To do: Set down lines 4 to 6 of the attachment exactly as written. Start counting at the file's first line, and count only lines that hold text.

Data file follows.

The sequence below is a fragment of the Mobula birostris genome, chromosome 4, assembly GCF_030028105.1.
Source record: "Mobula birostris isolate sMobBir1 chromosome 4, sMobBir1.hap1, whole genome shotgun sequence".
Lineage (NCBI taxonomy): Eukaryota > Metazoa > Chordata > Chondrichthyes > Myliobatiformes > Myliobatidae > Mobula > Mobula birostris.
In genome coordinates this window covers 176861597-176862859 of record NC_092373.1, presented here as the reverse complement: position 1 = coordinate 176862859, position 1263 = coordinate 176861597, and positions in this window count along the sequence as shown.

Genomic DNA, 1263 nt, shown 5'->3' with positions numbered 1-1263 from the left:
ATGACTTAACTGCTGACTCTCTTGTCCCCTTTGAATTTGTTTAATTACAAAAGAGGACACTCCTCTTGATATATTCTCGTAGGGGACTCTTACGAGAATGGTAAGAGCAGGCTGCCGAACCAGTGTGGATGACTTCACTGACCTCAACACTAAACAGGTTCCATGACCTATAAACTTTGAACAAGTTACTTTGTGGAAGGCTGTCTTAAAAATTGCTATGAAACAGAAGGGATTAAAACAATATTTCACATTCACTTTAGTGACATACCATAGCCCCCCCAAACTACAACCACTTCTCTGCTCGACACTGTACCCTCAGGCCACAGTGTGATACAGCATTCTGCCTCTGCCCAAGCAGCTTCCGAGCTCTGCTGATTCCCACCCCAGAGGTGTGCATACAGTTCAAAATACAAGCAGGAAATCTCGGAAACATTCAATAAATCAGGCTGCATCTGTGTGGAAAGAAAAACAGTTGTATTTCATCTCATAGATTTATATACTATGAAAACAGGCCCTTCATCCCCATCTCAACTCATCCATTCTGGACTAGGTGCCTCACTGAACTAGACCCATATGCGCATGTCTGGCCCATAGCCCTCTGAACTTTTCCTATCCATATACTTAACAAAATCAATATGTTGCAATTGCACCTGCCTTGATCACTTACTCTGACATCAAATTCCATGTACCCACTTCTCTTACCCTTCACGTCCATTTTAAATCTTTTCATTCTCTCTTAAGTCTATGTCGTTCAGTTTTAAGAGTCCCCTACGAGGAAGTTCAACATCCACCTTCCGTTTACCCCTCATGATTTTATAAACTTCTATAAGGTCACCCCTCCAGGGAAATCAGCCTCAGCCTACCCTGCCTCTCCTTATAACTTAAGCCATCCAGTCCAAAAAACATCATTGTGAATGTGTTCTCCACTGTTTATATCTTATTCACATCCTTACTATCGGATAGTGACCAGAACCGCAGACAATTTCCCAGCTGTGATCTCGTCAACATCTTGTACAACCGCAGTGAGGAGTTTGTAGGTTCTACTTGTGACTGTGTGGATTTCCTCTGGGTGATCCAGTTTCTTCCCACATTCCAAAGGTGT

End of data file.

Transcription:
In genome coordinates this window covers 176861597-176862859 of record NC_092373.1, presented here as the reverse complement: position 1 = coordinate 176862859, position 1263 = coordinate 176861597, and positions in this window count along the sequence as shown.

Genomic DNA, 1263 nt, shown 5'->3' with positions numbered 1-1263 from the left:
ATGACTTAACTGCTGACTCTCTTGTCCCCTTTGAATTTGTTTAATTACAAAAGAGGACACTCCTCTTGATATATTCTCGTAGGGGACTCTTACGAGAATGGTAAGAGCAGGCTGCCGAACCAGTGTGGATGACTTCACTGACCTCAACACTAAACAGGTTCCATGACCTATAAACTTTGAACAAGTTACTTTGTGGAAGGCTGTCTTAAAAATTGCTATGAAACAGAAGGGATTAAAACAATATTTCACATTCACTTTAGTGACATACCATAGCCCCCCCAAACTACAACCACTTCTCTGCTCGACACTGTACCCTCAGGCCACAGTGTGATACAGCATTCTGCCTCTGCCCAAGCAGCTTCCGAGCTCTGCTGATTCCCACCCCAGAGGTGTGCATACAGTTCAAAATACAAGCAGGAAATCTCGGAAACATTCAATAAATCAGGCTGCATCTGTGTGGAAAGAAAAACAGTTGTATTTCATCTCATAGATTTATATACTATGAAAACAGGCCCTTCATCCCCATCTCAACTCATCCATTCTGGACTAGGTGCCTCACTGAACTAGACCCATATGCGCATGTCTGGCCCATAGCCCTCTGAACTTTTCCTATCCATATACTTAACAAAATCAATATGTTGCAATTGCACCTGCCTTGATCACTTACTCTGACATCAAATTCCATGTACCCACTTCTCTTACCCTTCACGTCCATTTTAAATCTTTTCATTCTCTCTTAAGTCTATGTCGTTCAGTTTTAAGAGTCCCCTACGAGGAAGTTCAACATCCACCTTCCGTTTACCCCTCATGATTTTATAAACTTCTATAAGGTCACCCCTCCAGGGAAATCAGCCTCAGCCTACCCTGCCTCTCCTTATAACTTAAGCCATCCAGTCCAAAAAACATCATTGTGAATGTGTTCTCCACTGTTTATATCTTATTCACATCCTTACTATCGGATAGTGACCAGAACCGCAGACAATTTCCCAGCTGTGATCTCGTCAACATCTTGTACAACCGCAGTGAGGAGTTTGTAGGTTCTACTTGTGACTGTGTGGATTTCCTCTGGGTGATCCAGTTTCTTCCCACATTCCAAAGGTGT